Kirill Borusyak, University College London. "Non-Random Exposure to Natural Experiments: Theory and Applications"
Department webinar. Kirill Borusyak is an Assistant Professor at the University College London (UCL). He will present the paper: "Non-Random Exposure to Natural Experiments: Theory and Applications". Coauthored by Peter Hull.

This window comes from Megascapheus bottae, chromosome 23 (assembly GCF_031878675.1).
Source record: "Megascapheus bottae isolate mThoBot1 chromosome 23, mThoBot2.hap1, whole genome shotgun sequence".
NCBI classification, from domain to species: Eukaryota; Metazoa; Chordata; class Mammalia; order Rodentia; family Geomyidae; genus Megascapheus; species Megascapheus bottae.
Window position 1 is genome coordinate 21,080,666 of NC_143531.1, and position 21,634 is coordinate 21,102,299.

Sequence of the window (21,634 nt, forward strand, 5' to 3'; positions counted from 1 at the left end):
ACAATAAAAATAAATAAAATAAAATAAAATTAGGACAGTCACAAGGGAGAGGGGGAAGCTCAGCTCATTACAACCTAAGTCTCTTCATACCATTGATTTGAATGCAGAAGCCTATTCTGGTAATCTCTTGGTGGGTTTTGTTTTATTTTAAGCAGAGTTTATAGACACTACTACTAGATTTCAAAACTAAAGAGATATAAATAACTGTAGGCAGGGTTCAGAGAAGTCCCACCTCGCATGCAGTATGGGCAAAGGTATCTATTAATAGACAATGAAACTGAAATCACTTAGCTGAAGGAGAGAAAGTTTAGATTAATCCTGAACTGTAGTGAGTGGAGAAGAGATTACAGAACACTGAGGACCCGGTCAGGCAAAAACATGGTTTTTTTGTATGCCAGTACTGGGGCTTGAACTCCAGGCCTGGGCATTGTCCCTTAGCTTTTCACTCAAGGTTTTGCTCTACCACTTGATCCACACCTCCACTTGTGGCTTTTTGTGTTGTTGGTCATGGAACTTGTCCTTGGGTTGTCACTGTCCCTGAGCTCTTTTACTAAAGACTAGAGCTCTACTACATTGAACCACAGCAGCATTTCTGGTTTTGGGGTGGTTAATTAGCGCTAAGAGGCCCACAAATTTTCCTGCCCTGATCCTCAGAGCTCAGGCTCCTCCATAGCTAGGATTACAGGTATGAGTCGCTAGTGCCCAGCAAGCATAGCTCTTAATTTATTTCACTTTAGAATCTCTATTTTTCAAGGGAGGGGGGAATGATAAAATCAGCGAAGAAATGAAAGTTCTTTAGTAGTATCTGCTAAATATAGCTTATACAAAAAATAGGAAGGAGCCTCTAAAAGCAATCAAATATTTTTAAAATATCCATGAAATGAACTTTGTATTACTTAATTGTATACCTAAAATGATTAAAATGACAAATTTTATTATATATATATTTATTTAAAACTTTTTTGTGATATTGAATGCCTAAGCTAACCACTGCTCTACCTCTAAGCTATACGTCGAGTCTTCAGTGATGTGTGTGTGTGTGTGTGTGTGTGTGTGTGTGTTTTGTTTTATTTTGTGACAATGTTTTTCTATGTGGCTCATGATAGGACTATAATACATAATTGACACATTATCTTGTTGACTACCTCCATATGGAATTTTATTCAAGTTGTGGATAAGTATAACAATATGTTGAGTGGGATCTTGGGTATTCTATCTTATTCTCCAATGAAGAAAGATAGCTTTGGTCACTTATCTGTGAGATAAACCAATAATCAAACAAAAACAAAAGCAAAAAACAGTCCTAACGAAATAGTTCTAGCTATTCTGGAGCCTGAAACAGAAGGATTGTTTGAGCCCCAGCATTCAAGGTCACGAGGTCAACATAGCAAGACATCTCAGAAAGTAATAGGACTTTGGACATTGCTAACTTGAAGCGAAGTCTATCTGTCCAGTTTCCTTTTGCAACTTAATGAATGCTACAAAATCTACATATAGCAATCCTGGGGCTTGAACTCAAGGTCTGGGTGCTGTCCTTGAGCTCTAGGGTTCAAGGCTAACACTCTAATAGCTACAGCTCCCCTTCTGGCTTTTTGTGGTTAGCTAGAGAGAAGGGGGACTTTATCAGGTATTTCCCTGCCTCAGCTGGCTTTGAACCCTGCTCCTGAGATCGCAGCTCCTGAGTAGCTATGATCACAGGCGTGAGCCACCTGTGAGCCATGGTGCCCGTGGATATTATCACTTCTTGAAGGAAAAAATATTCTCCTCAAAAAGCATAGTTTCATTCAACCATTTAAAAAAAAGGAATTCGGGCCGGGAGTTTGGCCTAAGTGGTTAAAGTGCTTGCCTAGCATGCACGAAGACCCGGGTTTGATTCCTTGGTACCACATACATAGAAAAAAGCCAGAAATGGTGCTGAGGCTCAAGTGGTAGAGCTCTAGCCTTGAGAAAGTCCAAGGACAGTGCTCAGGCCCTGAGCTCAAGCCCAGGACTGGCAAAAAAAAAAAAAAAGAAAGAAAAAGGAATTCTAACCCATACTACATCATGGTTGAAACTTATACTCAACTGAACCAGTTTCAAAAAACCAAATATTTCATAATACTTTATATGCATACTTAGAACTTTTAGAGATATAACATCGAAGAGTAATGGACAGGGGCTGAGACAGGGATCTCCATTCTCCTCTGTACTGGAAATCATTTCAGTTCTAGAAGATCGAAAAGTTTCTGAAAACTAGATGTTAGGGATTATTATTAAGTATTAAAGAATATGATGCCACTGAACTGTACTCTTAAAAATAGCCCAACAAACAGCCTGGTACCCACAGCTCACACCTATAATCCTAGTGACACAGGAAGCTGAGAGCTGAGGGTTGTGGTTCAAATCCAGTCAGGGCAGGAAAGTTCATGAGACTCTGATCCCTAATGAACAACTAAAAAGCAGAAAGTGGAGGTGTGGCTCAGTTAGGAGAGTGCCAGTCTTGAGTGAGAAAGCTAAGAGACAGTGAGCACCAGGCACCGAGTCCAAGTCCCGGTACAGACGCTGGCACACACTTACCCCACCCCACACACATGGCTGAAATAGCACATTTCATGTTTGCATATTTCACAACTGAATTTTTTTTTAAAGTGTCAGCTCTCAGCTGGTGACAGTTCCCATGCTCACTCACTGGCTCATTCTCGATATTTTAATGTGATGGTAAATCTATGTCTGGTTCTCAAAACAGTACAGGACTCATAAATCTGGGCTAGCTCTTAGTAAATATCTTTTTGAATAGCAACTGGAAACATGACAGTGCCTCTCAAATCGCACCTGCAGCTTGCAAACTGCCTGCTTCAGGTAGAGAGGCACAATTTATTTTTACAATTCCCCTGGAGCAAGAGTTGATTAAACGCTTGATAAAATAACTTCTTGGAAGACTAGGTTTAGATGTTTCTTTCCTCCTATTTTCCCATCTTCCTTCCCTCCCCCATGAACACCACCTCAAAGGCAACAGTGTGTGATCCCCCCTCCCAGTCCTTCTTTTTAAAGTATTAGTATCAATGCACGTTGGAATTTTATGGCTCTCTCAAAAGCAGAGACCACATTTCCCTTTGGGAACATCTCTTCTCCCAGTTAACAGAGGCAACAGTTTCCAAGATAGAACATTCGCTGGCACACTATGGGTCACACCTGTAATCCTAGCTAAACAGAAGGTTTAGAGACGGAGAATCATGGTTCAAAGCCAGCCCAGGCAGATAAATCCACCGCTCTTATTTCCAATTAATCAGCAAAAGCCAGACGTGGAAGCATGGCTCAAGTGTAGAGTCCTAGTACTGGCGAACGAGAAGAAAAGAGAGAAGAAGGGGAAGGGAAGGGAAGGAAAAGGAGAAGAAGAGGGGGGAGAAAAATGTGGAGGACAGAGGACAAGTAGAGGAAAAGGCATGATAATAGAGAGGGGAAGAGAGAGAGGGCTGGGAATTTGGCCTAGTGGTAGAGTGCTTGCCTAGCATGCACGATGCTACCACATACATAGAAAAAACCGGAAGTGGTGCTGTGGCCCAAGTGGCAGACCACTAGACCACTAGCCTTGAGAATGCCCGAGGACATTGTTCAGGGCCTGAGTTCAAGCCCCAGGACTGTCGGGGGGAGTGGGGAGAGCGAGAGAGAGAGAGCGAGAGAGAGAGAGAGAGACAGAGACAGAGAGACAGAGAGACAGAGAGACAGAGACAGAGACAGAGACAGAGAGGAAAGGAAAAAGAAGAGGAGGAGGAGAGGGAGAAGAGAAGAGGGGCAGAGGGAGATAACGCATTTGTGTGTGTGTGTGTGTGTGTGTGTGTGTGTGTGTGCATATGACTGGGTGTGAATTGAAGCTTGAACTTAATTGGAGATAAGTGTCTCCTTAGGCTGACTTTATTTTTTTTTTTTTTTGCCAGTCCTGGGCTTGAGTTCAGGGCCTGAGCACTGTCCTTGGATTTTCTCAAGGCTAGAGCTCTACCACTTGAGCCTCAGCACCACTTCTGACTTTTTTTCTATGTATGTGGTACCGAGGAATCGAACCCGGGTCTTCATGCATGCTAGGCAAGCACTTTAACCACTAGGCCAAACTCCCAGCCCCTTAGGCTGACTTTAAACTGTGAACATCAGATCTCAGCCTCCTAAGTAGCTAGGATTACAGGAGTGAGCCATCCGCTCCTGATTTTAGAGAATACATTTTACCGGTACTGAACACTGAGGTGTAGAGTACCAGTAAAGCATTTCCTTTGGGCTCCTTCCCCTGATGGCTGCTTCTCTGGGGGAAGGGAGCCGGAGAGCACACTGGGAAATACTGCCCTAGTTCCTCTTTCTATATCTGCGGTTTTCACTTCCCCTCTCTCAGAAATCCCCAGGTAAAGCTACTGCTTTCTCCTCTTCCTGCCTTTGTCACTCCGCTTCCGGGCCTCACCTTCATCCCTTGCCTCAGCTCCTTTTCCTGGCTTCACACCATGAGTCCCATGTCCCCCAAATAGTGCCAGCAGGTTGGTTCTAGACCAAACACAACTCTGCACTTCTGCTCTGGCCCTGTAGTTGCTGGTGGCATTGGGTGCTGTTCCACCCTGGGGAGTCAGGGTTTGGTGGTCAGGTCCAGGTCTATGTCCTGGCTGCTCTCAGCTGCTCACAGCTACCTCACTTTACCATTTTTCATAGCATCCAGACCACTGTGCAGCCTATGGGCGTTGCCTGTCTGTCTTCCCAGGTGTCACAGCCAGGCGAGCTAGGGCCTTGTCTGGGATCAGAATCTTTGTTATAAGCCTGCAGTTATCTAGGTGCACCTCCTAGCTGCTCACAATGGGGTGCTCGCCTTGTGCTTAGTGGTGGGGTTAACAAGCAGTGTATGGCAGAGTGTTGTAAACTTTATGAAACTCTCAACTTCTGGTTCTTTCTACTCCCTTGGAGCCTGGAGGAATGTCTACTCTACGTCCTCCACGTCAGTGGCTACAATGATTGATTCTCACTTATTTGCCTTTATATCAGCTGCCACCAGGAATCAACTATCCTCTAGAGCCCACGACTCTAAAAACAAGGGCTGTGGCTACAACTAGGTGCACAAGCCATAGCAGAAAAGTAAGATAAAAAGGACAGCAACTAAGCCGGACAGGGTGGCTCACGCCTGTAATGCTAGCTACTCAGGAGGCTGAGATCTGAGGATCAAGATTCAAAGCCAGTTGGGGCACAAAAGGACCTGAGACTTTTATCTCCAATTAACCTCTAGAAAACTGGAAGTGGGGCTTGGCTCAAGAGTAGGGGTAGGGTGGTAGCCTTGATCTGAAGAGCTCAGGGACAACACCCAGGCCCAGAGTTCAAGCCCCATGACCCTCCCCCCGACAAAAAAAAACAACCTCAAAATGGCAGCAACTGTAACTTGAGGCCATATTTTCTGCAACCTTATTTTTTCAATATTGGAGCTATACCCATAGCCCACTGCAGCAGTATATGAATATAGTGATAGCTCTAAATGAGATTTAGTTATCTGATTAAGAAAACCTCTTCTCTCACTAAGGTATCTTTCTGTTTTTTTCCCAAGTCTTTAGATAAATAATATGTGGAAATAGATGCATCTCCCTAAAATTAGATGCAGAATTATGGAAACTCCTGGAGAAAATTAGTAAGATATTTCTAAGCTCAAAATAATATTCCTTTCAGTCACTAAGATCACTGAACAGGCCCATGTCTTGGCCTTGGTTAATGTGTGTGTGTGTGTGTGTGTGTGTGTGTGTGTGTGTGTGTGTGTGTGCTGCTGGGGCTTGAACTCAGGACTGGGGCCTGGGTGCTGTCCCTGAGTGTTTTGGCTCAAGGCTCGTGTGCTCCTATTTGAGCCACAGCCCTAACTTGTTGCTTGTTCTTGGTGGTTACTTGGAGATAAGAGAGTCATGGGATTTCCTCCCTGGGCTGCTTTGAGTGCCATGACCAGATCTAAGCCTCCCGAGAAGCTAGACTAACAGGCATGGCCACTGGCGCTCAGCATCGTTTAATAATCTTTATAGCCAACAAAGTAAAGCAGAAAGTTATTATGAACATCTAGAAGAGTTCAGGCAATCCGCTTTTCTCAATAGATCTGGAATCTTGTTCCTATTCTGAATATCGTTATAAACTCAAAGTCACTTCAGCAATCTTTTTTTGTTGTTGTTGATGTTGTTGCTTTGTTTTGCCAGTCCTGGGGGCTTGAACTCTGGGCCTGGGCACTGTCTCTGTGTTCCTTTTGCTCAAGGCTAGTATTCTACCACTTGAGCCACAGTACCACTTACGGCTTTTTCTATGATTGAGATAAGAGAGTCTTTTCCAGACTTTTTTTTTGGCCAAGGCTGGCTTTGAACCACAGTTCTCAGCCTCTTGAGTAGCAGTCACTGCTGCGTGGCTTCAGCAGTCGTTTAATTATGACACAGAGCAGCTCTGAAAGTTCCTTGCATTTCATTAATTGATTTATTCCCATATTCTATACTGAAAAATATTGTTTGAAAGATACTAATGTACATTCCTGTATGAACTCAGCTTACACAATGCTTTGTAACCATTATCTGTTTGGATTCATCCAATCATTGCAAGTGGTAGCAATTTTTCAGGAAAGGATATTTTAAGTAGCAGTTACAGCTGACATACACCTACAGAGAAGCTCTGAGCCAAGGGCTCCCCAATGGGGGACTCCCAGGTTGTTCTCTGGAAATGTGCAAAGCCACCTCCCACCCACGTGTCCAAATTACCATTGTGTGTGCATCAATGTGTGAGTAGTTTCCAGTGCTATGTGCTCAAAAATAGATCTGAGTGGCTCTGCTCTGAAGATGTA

We develop new tools for causal inference in settings where a natural experiment affects the treatment status of multiple observations jointly, to different extents. In such settings, researchers may construct instruments which combine exogenous shocks with pre-determined measures of shock exposure. Examples include shift-share instruments, instruments for spillovers in social and transportation networks, simulated eligibility instruments, and model-implied instruments. We show that the validity of these instruments requires a simple but non-standard recentering, derived from the specification of counterfactual shocks that might as well have been realized. We further show how this specification can be used for valid finite-sample inference and specification tests, and characterize the recentered instruments that are asymptotically efficient. Three applications illustrate our framework: we study the employment effects of high-speed rail with a market access instrument, the insurance coverage effects of Medicaid eligibility with a simulated instrument, and the local labor market effects of Chinese import penetration with a shift-share instrument.